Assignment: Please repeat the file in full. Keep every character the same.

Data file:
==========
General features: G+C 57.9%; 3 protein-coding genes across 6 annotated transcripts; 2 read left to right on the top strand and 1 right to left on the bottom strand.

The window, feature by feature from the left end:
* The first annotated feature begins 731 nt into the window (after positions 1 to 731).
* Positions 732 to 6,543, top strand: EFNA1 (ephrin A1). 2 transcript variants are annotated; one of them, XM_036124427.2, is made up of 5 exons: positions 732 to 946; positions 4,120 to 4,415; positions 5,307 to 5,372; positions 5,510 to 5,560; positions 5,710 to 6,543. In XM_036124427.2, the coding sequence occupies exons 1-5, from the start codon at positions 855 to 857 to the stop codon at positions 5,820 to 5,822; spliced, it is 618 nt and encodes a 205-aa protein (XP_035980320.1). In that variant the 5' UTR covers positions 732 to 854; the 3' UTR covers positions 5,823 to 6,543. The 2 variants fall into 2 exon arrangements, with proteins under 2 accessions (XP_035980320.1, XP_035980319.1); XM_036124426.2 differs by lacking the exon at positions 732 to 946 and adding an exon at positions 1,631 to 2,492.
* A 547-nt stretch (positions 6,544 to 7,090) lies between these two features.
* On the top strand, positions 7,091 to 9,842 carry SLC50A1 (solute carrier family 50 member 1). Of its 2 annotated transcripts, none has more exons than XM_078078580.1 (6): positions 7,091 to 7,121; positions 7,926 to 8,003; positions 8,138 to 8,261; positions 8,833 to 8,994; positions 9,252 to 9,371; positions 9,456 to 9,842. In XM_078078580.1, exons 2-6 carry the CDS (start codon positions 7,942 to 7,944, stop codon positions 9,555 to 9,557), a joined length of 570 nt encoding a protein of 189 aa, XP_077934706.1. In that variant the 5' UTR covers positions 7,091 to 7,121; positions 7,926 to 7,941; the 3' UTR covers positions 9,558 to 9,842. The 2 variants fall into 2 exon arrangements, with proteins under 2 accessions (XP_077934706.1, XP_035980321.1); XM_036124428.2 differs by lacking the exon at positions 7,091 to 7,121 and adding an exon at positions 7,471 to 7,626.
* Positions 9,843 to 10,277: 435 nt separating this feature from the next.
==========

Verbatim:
General features: G+C 57.9%; 3 protein-coding genes across 6 annotated transcripts; 2 read left to right on the top strand and 1 right to left on the bottom strand.

The window, feature by feature from the left end:
* The first annotated feature begins 731 nt into the window (after positions 1 to 731).
* Positions 732 to 6,543, top strand: EFNA1 (ephrin A1). 2 transcript variants are annotated; one of them, XM_036124427.2, is made up of 5 exons: positions 732 to 946; positions 4,120 to 4,415; positions 5,307 to 5,372; positions 5,510 to 5,560; positions 5,710 to 6,543. In XM_036124427.2, the coding sequence occupies exons 1-5, from the start codon at positions 855 to 857 to the stop codon at positions 5,820 to 5,822; spliced, it is 618 nt and encodes a 205-aa protein (XP_035980320.1). In that variant the 5' UTR covers positions 732 to 854; the 3' UTR covers positions 5,823 to 6,543. The 2 variants fall into 2 exon arrangements, with proteins under 2 accessions (XP_035980320.1, XP_035980319.1); XM_036124426.2 differs by lacking the exon at positions 732 to 946 and adding an exon at positions 1,631 to 2,492.
* A 547-nt stretch (positions 6,544 to 7,090) lies between these two features.
* On the top strand, positions 7,091 to 9,842 carry SLC50A1 (solute carrier family 50 member 1). Of its 2 annotated transcripts, none has more exons than XM_078078580.1 (6): positions 7,091 to 7,121; positions 7,926 to 8,003; positions 8,138 to 8,261; positions 8,833 to 8,994; positions 9,252 to 9,371; positions 9,456 to 9,842. In XM_078078580.1, exons 2-6 carry the CDS (start codon positions 7,942 to 7,944, stop codon positions 9,555 to 9,557), a joined length of 570 nt encoding a protein of 189 aa, XP_077934706.1. In that variant the 5' UTR covers positions 7,091 to 7,121; positions 7,926 to 7,941; the 3' UTR covers positions 9,558 to 9,842. The 2 variants fall into 2 exon arrangements, with proteins under 2 accessions (XP_077934706.1, XP_035980321.1); XM_036124428.2 differs by lacking the exon at positions 7,091 to 7,121 and adding an exon at positions 7,471 to 7,626.
* Positions 9,843 to 10,277: 435 nt separating this feature from the next.